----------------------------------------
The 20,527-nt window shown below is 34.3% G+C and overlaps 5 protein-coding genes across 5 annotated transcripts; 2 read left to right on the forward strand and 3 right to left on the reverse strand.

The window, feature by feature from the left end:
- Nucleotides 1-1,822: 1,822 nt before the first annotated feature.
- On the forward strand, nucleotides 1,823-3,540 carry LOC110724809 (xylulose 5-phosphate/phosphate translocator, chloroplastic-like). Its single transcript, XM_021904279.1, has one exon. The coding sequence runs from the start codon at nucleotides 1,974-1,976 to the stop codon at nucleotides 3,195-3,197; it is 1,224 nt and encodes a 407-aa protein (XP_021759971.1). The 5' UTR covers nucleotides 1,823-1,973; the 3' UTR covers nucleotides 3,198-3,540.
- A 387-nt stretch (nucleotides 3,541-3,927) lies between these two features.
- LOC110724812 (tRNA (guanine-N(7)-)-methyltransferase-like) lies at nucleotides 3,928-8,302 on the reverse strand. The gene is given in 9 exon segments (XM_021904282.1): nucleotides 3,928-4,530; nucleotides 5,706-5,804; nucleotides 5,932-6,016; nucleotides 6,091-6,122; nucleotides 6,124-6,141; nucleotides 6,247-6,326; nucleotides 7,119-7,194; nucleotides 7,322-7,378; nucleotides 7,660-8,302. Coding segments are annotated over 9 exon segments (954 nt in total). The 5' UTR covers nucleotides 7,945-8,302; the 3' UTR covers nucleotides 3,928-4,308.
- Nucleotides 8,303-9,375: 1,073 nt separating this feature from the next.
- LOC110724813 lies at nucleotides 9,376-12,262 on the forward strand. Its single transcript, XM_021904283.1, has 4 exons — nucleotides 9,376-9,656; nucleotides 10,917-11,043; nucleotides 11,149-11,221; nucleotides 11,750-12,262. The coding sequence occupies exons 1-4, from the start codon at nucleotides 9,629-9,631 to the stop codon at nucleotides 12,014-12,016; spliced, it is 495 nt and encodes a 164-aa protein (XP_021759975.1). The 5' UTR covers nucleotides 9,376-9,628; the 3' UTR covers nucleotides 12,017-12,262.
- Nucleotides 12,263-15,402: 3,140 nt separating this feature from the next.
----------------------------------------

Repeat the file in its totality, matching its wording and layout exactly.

The 20,527-nt window shown below is 34.3% G+C and overlaps 5 protein-coding genes across 5 annotated transcripts; 2 read left to right on the forward strand and 3 right to left on the reverse strand.

The window, feature by feature from the left end:
- Nucleotides 1-1,822: 1,822 nt before the first annotated feature.
- On the forward strand, nucleotides 1,823-3,540 carry LOC110724809 (xylulose 5-phosphate/phosphate translocator, chloroplastic-like). Its single transcript, XM_021904279.1, has one exon. The coding sequence runs from the start codon at nucleotides 1,974-1,976 to the stop codon at nucleotides 3,195-3,197; it is 1,224 nt and encodes a 407-aa protein (XP_021759971.1). The 5' UTR covers nucleotides 1,823-1,973; the 3' UTR covers nucleotides 3,198-3,540.
- A 387-nt stretch (nucleotides 3,541-3,927) lies between these two features.
- LOC110724812 (tRNA (guanine-N(7)-)-methyltransferase-like) lies at nucleotides 3,928-8,302 on the reverse strand. The gene is given in 9 exon segments (XM_021904282.1): nucleotides 3,928-4,530; nucleotides 5,706-5,804; nucleotides 5,932-6,016; nucleotides 6,091-6,122; nucleotides 6,124-6,141; nucleotides 6,247-6,326; nucleotides 7,119-7,194; nucleotides 7,322-7,378; nucleotides 7,660-8,302. Coding segments are annotated over 9 exon segments (954 nt in total). The 5' UTR covers nucleotides 7,945-8,302; the 3' UTR covers nucleotides 3,928-4,308.
- Nucleotides 8,303-9,375: 1,073 nt separating this feature from the next.
- LOC110724813 lies at nucleotides 9,376-12,262 on the forward strand. Its single transcript, XM_021904283.1, has 4 exons — nucleotides 9,376-9,656; nucleotides 10,917-11,043; nucleotides 11,149-11,221; nucleotides 11,750-12,262. The coding sequence occupies exons 1-4, from the start codon at nucleotides 9,629-9,631 to the stop codon at nucleotides 12,014-12,016; spliced, it is 495 nt and encodes a 164-aa protein (XP_021759975.1). The 5' UTR covers nucleotides 9,376-9,628; the 3' UTR covers nucleotides 12,017-12,262.
- Nucleotides 12,263-15,402: 3,140 nt separating this feature from the next.